What is a contained database?

A contained database is a database which includes all the required settings, metadata and operates in isolation from the SQL Server Database Engine. In other words it has no functional dependency on SQL Server Instance be it Login, collation setting or metadata info.

The most popular feature being, user connecting to the database without having a Login at SQL Server Instance level; means there is no login registered for this user in Master DB.

It’s very easy to migrate\move these databases to another SQL Instance, since there is no dependency at the Instance level. This also makes it easy and practical for DB Owner to manage all the configuration settings independently without any intervention of SysAdmin.

In SQL Server 2012 Release Candidate 0 (RC 0) Microsoft introduced a first step toward contained databases, introducing partially contained databases (also known as Partial-CDB). Partially Contained Databases provide some isolation from the instance of SQL Server but do not yet provide full containment.

How a Contained DB is different from Partially Contained DB?

A fully contained database does not allow any objects or functions that cross the application boundary whereas a partially contained database is a contained database that allows features that cross the application boundary.

Inside of the application boundary is the application model, where the applications are developed and managed. Examples of entities located inside of the application model include, system tables like sys.tables, contained database users with passwords, and user tables in the current database referenced by a two-part name. Outside of the application boundary is the management model, which pertains to instance-level functions and management. Examples of entities located outside of the application boundary include, system tables like sys.endpoints, users mapped to logins, and user tables in another database referenced by a three-part-name.

SQL Server includes the ability to determine when the containment boundary is crossed. By default, all Microsoft SQL Server 2012 Release Candidate 0 (RC 0) databases have a containment set to NONE. Fully contained databases are not available in Microsoft SQL Server 2012 Release Candidate 0 (RC 0).

Types of Users in Partially Contained Databases

There are two types of users for contained databases.

  • Contained database user with password: Contained database users with passwords are authenticated by the database.
  • Windows principals: Authorized Windows users and members of authorized Windows groups can connect directly to the database and do not need logins in the master database.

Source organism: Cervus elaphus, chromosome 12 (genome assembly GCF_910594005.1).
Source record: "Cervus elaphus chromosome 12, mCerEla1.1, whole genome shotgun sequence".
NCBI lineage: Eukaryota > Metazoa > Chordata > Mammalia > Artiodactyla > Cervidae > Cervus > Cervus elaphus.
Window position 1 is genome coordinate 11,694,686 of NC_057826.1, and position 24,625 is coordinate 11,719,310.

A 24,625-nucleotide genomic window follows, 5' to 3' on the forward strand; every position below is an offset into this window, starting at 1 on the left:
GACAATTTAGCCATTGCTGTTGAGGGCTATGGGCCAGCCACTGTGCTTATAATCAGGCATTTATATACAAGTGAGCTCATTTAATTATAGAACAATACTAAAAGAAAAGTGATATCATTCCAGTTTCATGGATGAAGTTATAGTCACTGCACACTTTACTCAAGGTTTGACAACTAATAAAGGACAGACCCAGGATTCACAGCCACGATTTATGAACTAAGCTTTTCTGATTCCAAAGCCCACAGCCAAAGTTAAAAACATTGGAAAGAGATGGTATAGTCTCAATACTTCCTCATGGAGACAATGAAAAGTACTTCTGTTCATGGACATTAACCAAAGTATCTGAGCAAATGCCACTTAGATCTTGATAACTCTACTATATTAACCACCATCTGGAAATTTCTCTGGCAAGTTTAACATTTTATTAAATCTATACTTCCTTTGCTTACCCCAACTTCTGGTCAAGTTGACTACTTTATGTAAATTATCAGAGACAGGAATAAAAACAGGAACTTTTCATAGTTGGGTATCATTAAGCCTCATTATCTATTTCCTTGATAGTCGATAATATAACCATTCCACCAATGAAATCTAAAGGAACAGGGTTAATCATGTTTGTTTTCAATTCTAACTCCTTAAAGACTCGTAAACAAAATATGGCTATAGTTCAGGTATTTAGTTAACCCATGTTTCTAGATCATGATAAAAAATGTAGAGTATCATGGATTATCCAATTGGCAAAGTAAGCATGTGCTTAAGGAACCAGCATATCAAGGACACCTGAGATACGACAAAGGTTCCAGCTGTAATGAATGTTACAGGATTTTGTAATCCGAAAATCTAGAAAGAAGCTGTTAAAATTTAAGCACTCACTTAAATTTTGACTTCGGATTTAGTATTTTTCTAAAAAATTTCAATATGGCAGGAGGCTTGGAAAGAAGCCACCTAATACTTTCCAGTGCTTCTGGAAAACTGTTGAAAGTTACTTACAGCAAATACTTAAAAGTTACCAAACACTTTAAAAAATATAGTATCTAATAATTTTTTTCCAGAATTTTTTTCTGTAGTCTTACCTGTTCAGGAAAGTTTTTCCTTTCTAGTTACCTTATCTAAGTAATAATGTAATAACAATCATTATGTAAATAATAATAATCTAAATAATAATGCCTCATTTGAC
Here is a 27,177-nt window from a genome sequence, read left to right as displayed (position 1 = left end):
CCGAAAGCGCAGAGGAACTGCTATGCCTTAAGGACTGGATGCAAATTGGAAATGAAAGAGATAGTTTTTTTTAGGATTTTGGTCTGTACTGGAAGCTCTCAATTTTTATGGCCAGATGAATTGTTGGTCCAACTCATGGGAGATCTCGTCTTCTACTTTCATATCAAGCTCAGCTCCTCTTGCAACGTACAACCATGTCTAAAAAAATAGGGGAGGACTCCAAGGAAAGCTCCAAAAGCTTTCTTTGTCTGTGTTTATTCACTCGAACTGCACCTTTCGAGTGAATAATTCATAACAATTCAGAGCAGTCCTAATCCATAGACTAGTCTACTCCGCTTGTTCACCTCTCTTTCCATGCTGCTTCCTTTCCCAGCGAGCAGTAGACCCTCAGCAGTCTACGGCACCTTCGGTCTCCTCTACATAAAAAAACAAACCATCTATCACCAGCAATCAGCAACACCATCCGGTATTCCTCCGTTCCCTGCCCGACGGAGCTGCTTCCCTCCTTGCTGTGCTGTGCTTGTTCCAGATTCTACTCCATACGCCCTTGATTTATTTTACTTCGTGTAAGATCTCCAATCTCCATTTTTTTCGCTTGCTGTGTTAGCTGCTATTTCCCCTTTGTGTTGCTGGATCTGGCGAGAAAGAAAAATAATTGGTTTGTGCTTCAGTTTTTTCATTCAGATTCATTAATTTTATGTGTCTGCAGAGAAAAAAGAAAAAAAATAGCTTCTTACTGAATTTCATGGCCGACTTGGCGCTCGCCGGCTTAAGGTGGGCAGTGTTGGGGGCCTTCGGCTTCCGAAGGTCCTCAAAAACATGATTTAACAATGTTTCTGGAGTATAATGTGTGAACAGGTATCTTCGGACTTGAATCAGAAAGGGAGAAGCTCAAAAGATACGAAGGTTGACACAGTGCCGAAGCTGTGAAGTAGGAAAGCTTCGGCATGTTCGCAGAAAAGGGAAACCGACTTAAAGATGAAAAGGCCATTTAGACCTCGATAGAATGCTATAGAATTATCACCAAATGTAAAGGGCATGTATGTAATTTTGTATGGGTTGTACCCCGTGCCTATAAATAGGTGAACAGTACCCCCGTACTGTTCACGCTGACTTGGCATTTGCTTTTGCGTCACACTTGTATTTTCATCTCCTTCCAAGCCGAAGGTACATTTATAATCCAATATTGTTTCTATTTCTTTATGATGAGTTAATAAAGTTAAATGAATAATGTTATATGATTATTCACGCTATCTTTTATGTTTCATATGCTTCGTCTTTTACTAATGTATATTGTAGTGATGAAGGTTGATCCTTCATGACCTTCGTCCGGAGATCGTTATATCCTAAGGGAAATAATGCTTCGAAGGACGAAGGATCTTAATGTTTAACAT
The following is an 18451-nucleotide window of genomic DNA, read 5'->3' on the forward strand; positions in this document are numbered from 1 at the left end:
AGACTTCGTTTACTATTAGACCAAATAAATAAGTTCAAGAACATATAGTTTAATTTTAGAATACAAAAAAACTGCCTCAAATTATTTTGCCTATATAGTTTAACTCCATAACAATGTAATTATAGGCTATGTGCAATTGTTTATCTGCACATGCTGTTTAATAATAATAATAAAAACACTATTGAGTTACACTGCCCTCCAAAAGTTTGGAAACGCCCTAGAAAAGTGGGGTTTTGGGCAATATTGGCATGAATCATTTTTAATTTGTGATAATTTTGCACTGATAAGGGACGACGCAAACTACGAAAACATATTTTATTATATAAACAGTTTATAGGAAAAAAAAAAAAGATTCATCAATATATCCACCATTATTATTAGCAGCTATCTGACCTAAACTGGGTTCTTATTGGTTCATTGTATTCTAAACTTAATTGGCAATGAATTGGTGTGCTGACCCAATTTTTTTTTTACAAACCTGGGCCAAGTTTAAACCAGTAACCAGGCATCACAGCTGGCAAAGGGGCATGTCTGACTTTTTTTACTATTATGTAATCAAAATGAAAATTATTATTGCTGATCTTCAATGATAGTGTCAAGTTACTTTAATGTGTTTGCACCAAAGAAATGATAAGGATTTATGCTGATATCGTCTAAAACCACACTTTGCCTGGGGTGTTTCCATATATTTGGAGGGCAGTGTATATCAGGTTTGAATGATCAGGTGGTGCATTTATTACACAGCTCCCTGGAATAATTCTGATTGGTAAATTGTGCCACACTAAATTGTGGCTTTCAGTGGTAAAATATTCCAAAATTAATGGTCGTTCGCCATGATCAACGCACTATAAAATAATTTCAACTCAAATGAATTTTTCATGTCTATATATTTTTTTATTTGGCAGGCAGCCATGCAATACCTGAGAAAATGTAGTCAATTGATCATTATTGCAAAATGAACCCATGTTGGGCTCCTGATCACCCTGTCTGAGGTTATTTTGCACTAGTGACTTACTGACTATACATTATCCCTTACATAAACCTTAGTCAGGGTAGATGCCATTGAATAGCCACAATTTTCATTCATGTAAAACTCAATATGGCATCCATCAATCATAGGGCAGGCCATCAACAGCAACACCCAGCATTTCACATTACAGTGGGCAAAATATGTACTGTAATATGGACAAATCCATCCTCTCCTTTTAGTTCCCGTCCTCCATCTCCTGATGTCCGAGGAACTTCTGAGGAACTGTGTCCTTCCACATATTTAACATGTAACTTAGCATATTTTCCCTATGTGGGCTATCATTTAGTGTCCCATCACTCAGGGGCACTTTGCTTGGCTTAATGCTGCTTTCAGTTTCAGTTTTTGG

Users based on logins in the master database can be granted access to a contained database, but that would create a dependency on the SQL Server instance, so Microsoft doesn’t recommend doing this. Moreover, there is one more problem associated to it, will blog that shortly.

Benefits of using Partially Contained Databases

Database Movement

The major problem in any DB movement is application related data being left behind. This happens since application related data is being stored out of App DB e.g., Logins which is generally left behind while DB movement. Then you must identify and move the data which was left behind to correct application working which can be time consuming and difficult.

The partially contained DB keeps the contained users within Database and doesn’t have any collation dependency on the SQL instance which makes it easy to Move the DB.

Application Administration

Because Contained Database rather Partial Contained Database contains its own users without any dependency on Master DB for related Logins and don’t even have any dependency on Collation level setting of the SQL Server Engine, the application owner (DB Owner) can very well administer the DB according to the needs without any intervention of SysAdmin.

Benefit of Contained Database Users with AlwaysOn

Heard of AlwaysON? You’ll soon, this is a great High Availability feature and also much awaited feature in SQL Server. Will put a blog related to this shortly. In AlwaysON your DB can failover to another SQL Instance just like SQL Instance in Windows Cluster, and while doing so there will always be a problem to sync-up the logins so that the application can connect on the secondary server. But if you are using Partially Contained Databases your Applications can connect to the other server without any problem and workaround since the users are always there in the DB itself. I just love it.

Hope you learned something new, do leave comments.

 

Regards

Sarabpreet Anand

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